President Bush's base is also none-too-happy with the right wing's concerted campaign to run up massive deficits while simultaneously cutting important social programs. Thirty-two percent of Bush backers polled by the Wall Street Journal called it "a bad idea" to borrow $2 trillion to privatize Social Security. More than half of President Bush's base disapproved of the president's handling of the economy (53 percent) and said the country heading "on the wrong track" (51 percent).

There is much more over there, but you get the basic idea. I recommend that you readers check out the other points there I didn't cover.

Speaking of that Wall Street Journal article, ...

The Schiavo case has opened another rift. Though Mr. Bush and Republican congressional leaders acted to maximize the opportunity for reinserting Ms. Schiavo's feeding tube, 39% of Republicans said removing the tube was "the right thing to do," while 48% said it was wrong. About 18% of Republicans say they lost respect for Mr. Bush on the issue and 41% lost respect for Congress. The survey of 1,002 adults, conducted March 31-April 3, has a margin for error of 3.1 percentage points in either direction; the error margin for Republicans alone is 5.2 percentage points.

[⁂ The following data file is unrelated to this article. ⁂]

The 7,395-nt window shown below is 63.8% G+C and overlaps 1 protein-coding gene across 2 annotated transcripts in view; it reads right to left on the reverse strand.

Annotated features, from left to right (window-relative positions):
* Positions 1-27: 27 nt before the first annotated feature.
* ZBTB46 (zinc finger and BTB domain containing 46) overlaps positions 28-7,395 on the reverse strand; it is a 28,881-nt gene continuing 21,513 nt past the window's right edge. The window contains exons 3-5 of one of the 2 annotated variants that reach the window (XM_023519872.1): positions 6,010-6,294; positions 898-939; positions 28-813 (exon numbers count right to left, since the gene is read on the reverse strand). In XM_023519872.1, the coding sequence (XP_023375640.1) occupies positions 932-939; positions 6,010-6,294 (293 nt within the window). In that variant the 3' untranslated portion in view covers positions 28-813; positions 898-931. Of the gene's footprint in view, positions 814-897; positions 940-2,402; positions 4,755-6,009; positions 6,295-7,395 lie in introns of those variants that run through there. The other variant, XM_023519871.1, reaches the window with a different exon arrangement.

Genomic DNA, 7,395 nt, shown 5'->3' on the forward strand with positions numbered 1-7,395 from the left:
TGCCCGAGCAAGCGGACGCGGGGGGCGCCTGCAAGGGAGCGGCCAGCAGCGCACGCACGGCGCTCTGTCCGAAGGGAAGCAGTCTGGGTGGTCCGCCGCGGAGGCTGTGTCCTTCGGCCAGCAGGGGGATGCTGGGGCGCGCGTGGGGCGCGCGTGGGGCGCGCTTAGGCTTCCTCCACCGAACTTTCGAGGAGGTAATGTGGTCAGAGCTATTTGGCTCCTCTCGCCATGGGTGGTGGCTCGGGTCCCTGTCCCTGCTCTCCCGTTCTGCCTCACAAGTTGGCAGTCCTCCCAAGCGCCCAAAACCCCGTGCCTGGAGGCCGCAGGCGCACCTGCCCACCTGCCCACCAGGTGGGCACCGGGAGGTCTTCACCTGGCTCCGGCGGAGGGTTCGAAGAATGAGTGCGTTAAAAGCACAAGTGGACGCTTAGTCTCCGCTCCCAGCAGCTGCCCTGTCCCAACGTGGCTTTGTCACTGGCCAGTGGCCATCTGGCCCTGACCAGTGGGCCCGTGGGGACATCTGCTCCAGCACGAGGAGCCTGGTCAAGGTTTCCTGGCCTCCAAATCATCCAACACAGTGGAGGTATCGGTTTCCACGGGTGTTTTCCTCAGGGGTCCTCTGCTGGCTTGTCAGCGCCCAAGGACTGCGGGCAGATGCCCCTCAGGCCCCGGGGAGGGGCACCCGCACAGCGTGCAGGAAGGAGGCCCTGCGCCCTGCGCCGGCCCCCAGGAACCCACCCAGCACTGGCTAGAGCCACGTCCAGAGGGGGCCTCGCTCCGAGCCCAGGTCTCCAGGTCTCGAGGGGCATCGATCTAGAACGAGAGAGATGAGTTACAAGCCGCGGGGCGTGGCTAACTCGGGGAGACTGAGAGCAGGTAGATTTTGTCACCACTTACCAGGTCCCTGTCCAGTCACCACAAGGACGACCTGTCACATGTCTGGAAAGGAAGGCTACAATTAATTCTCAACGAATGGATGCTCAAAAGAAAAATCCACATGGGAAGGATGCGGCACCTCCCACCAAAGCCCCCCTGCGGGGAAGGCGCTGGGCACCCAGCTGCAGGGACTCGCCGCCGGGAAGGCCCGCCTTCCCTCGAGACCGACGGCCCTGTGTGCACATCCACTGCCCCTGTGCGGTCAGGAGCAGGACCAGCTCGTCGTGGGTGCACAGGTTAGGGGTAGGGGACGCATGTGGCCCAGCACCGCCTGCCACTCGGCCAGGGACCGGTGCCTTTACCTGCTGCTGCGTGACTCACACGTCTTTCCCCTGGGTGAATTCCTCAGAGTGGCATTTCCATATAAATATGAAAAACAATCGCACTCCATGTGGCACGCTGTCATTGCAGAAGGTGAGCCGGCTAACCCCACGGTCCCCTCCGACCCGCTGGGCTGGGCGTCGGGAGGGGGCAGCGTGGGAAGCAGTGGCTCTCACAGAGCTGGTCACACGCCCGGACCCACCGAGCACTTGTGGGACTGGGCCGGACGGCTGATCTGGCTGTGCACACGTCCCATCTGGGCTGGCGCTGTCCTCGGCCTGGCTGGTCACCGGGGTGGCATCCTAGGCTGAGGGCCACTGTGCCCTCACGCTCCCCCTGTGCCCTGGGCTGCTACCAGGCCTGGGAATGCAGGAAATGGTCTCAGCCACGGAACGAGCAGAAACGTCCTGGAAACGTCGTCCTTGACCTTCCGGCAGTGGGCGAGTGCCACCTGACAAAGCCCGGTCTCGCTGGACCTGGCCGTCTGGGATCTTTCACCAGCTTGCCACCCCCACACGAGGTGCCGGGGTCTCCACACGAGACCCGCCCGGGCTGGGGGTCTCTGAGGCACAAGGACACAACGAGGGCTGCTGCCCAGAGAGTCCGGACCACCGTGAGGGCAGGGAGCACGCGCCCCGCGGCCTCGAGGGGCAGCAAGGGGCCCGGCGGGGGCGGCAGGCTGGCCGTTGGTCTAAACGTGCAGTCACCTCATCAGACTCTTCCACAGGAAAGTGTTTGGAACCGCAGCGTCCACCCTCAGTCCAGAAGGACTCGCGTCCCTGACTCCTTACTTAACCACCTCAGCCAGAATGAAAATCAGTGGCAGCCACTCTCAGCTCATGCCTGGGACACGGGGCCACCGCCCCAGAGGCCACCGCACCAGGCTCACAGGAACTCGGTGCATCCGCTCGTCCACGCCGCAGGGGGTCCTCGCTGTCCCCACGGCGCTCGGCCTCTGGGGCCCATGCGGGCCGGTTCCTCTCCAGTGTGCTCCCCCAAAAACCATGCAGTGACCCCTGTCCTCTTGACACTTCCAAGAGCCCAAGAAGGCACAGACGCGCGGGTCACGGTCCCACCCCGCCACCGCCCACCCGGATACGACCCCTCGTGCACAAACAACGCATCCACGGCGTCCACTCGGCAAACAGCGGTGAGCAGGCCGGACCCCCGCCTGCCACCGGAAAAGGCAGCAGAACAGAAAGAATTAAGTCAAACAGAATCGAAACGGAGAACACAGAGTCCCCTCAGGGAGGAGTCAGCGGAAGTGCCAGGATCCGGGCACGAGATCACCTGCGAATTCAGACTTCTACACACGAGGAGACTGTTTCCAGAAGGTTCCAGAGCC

"It's a story that splits our party," says Republican pollster Bill McInturff, who conducts the Journal/NBC survey with his Democratic counterpart Peter Hart. A similar split on Social Security, he adds, will make it "hard, but not impossible" for Mr. Bush to accomplish the centerpiece of his second-term agenda. On his centerpiece initiative of Social Security, for instance, 32% of Republicans call it "a bad idea" to let workers invest payroll taxes in the stock markets.

On judicial nominations -- a cause of contention between the White House and Democratic leaders -- resistance among rank-and-file Republicans is even higher. Four in 10 say the option of filibusters should be preserved.

On Mr. Bush's proposal to grant legal status to some illegal immigrants already in the U.S., Republicans are opposed by 50%-48% -- almost matching the 54%-42% opposition among Democrats. About 55% of independents oppose Mr. Bush's plan, while 38% favor it.